The Drug Enforcement Administration announced yesterday that it would outlaw the hallucinogen MDMA, known informally as "Ecstasy," because research on a similar drug showed that a single dose may cause permanent brain damage.
DEA Administrator John C. Lawn said he had signed an emergency order placing the drug in the Schedule I category of drugs with the most serious potential for abuse. These include heroin and cocaine.
MDMA has been used by therapists and psychiatrists as an aid in psychotherapy. Now, it will become illegal July 1.
"All of the evidence DEA has received shows that MDMA abuse has become a nationwide problem and that it poses a serious health threat," Lawn said. ". . . This emergency action is a stopgap measure to curb MDMA abuse until the administrative process can be completed."
A recent University of Chicago study has shown that a drug very similar to MDMA causes brain damage in laboratory animals, sometimes after a single dose. Researchers told the DEA that MDMA could be expected to cause the same damage in humans.
Gene R. Haislip, head of the DEA's Office of Diversion Control, said the drug was available in at least 21 states and Canada and is especially popular with college students and young professionals.
Areas of concentrated use include California, Texas, Florida, New York and New England, he said.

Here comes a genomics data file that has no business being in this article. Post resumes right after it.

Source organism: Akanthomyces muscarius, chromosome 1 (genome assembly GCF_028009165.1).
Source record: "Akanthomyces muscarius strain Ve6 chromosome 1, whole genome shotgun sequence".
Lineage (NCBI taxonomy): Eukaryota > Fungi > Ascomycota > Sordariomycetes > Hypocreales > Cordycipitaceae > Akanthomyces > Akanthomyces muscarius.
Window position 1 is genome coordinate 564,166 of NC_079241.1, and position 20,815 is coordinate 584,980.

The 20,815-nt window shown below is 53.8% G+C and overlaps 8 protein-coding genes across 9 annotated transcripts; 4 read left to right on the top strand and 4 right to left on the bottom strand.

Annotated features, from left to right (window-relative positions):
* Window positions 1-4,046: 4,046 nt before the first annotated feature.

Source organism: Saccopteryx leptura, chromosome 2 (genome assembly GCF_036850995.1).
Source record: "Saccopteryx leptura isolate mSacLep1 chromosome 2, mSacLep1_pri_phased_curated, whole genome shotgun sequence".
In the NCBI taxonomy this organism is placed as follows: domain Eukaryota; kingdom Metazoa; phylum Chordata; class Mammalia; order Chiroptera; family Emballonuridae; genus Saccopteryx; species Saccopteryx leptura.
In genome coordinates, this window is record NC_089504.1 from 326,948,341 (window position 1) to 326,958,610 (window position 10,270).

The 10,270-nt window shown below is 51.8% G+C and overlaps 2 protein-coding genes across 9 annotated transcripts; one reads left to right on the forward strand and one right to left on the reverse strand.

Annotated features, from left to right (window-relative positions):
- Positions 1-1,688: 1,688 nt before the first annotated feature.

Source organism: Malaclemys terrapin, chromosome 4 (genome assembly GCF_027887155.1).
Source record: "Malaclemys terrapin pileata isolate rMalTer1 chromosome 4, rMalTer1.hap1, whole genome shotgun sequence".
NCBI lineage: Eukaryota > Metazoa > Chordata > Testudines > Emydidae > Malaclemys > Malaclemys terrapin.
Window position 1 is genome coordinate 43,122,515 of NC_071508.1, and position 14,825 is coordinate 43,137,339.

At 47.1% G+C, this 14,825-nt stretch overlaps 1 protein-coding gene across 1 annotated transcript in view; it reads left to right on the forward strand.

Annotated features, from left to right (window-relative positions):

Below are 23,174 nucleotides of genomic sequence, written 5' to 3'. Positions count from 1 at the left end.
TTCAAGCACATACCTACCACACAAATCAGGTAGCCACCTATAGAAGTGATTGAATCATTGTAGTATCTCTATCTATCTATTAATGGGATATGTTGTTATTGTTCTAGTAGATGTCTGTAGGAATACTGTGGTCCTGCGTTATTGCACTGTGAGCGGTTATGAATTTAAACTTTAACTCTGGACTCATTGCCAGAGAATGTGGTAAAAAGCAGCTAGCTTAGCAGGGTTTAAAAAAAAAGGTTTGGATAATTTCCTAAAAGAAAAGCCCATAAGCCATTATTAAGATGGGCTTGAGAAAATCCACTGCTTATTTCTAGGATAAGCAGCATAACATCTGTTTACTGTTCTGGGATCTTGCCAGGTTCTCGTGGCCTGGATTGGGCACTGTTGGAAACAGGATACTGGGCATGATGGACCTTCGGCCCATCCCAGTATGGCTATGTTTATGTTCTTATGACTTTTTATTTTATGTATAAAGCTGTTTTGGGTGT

Haislip said he could not estimate how many people use MDMA. DEA agents have said they believe that 30,000 tablets are being distributed each month in one Texas city.
Proponents of MDMA, technically 3,4-methylenedioxymethamphet-1.824 PTS LEFT amine, say it can make people trust one another and break down barriers between lovers, parents and children, therapists and patients.
Under Schedule I, production or sale of MDMA would be punishable by as much as 15 years in prison and a fine up to $125,000. Lawn took action under emergency authority granted him by the Comprehensive Crime Control Act of 1984, which allows the DEA to ban a substance for a year.
Meanwhile, the agency is working with the Food and Drug Administration on an MDMA study expected to last nine to 18 months and perhaps result in permanent restriction. Public hearings are planned.
The FDA has never approved MDMA and has no jurisdiction over it as long as the drug is not involved in interstate commerce. It has been left to the states to regulate.
Although the formula for the drug has been patented since 1914, according to the DEA, it is being produced only by clandestine laboratories.
Haislip said the price of an MDMA tablet ranges from $8 to $20. Sales have been promoted through distributions of such pamphlets as, "Ecstasy, Everything Looks Wonderful When You're Young and on Drugs" and "Flight Instructions for a Friend Using XTC." Other street names for the substance are XTC, Adam, and Essence.
Haislip said use of MDMA was known to have resulted in two deaths, including that of a California psychoanalyst with a heart condition who died 30 to 60 minutes after taking a 200-milligram dose. The usual dose is between 50 and 110 milligrams, officials said.
Haislip said drug-treatment authorities in California were beginning to report seeing individuals who had taken multiple doses of MDMA, with symptoms of "severe anxiety reactions, paranoia, fear, sleep problems and depression."
MDMA, a "designer" drug, is a slightly altered copy of now illegal MDA.